There’s been an 86 percent reduction in the incidence and cost of jail time in Knox County for formerly homeless individuals who’ve been placed in permanent supportive housing (PSH).
That is one of the most striking findings of an intensive study of the costs of homelessness conducted by University of Tennessee professor of social work David Patterson in collaboration with the Knox County Health Department. The study, titled “Comparative Costs and Benefits of Permanent Supportive Housing in Knoxville, Tennessee,” compiles an array of costs incurred by a sample group of 41 individuals during a year of chronic homelessness, compared to the year following their placement in PSH. The study draws upon extensive data that Patterson maintains as overseer of the Knox Homeless Management Information System, but also entailed delving deeply into the physical and mental care, social services, and other costs of caring for the sample group.
The 41 individuals who consented to examination of their medical, incarceration, and other records are believed to be representative of the larger group of 246 individuals whom HMIS shows as residing in PSH at the present time. And Patterson further believes they are demographically similar to the much larger number (1,362 in a recent census) of people whom HMIS classifies as Knox County’s chronically homeless population—at least 1,000 of whom he believes are candidates for permanent supportive housing.
So the reduction in jail stays from 626 days to 89 days, and in jail costs from $45,072 to $640 for the sample group, could be multiplied by six if extended to all 246 residents of PSH. And the resultant annual savings of $267,000 could be multiplied by another factor of four to a total of more than $1 million if all of the candidates for PSH placement were taken into account.
That is, of course, a very iffy proposition because such placement is dependent upon 1.) a supply of suitable housing; 2.) funding of rental subsidies that mostly take the form of federal (HUD) Section 8 vouchers dispensed by Knoxville’s Community Development Corp.; and 3.) enough case managers to provide the support services that are considered crucial to getting and keeping the once chronically homeless housed.
Unfortunately, none of the above is presently available in Knoxville on anything like the scale needed to serve the entire population that could benefit.
The addition of 57 units at Minvilla on Broadway and 48 more through renovation of the former Flenniken School in South Knoxville have augmented the city’s stock of PSH. But the proposed sites for development of anything like that size—especially in West Knoxville—have drawn a firestorm of opposition from surrounding residents and effectively put what was billed as the city’s Ten-Year Plan to End Homelessness on hold.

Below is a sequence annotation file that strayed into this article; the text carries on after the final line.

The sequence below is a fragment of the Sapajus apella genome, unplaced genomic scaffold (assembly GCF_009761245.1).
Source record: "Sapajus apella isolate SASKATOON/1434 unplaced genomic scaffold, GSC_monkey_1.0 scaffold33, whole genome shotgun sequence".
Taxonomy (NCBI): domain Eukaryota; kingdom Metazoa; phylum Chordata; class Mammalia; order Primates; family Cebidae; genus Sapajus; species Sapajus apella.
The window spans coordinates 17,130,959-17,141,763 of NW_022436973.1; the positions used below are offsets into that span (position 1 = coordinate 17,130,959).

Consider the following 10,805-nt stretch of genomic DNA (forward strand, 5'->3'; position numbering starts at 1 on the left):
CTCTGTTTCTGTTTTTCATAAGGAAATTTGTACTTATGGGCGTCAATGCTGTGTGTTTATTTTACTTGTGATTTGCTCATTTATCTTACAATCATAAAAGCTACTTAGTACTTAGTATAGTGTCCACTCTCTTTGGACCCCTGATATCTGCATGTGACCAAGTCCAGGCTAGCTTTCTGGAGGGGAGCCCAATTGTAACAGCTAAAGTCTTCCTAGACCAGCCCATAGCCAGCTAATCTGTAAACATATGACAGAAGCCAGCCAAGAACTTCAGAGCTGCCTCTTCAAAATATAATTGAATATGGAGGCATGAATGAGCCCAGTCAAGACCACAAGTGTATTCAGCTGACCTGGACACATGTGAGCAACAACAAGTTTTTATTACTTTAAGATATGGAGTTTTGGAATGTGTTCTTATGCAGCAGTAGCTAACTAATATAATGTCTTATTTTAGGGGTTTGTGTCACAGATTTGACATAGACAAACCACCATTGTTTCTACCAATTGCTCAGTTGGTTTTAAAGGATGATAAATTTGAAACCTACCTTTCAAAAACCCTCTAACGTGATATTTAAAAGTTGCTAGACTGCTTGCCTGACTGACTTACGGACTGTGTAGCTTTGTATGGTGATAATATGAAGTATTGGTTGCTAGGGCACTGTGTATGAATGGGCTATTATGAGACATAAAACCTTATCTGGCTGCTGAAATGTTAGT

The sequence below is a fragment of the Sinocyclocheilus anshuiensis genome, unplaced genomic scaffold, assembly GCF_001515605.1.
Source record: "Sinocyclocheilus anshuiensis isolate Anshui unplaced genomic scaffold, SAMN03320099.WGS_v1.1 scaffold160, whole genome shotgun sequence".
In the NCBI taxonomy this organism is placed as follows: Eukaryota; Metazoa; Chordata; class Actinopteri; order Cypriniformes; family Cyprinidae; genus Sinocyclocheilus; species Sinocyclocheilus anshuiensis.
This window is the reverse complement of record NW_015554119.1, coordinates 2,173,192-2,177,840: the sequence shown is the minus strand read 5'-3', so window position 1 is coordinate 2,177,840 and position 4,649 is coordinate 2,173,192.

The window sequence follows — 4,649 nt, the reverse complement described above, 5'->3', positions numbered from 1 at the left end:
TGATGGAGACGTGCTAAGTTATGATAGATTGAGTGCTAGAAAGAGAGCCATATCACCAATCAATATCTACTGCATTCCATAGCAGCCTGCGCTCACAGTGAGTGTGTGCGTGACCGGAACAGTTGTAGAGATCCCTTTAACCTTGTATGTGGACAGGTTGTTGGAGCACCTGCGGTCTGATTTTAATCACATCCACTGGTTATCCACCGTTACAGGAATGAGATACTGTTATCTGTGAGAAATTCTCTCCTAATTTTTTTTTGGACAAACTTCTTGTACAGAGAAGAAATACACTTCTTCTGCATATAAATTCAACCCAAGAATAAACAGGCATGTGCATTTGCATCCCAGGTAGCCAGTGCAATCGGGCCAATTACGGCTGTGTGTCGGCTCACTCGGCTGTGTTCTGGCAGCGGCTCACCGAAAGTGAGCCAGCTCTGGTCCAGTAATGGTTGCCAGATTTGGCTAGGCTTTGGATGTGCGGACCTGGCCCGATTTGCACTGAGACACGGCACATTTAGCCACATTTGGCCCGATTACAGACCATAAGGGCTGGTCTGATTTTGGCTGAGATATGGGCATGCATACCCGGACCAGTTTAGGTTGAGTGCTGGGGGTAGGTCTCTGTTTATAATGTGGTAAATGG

Even if more acceptable housing sites could be identified, their financing and operation depends upon a stream of subsidized rental income. KCDC’s president, Alvin Nance, reports that he doesn’t foresee any increase in Section 8 voucher funding from HUD to create that stream. Already, there’s a waiting list of 1,200 for KCDC’s static stock of some 3,700 vouchers. And while there’s a turnover rate of 300 to 600 a year, it’s not enough to serve many more homeless applicants anytime soon. A recent boost has come from a new Veterans Administration voucher program for homeless veterans. Nance now has 25 of these to dispense, and he believes they will go a long way toward filling Flenniken, which only has 10 residents at present.
When it comes to case managers, new Mayor Madeline Rogero’s budget continues funding two positions—one each at Minvilla and Flenniken. But County Mayor Tim Burchett has cut off the $50,000 grant that used to go to Volunteer Ministry Center for case management services at other locations—at least until it no longer allows alcohol to be consumed on their premises.
Patterson’s study places the annual costs of housing subsidies at $3,531 per capita. So covering a much larger number of residents would obviously cost much more than the savings in jail costs, whether derived from federal or local dollars.
It would be nice to think that the comparative cost study identifies other savings resulting from PSH. But such is not the case. While inpatient mental health costs come down, this reduction is more than offset by increases in other health-care costs, including hospitalization, primary care, and (most surprisingly) emergency room services.
Patterson believes these increases are an anomaly attributable to the statistical phenomenon known as “outliers.” “A few very sick individuals in our sample group accounted for a disproportionate share of the costs,” he says. And the study goes on to note that, “Studies of post-PSH health care for individuals experience [sic] chronic homelessness in Chicago, San Francisco, Denver, Massachusetts, Maine, Seattle, Rhode Island, and Portland, Ore. found notable decreases in services and cost associated with PSH.” All of these studies involved much larger sample sizes, which reduce the impact of outliers, he says.
In an appendix, Patterson presents results with outliers removed that show an aggregate cost reduction from PSH, including housing costs of $1,145 per capita. But the true costs of homelessness, as he well recognizes, should be measured less in dollars than in the degradation of human lives that PSH can help reclaim. And it’s fortunate that Rogero has retained a holdover from the moribund Ten-Year Plan, Mike Dunthorn, to develop a new one. “Madeline has said we’ve got to find a path forward that prevents and ends homelessness in a way that’s acceptable,” Dunthorn relates. And I would add that it’s also got to be affordable, which probably means incremental rather than transformative change.
Corrected: The spelling of Mike Dunthorn's last name.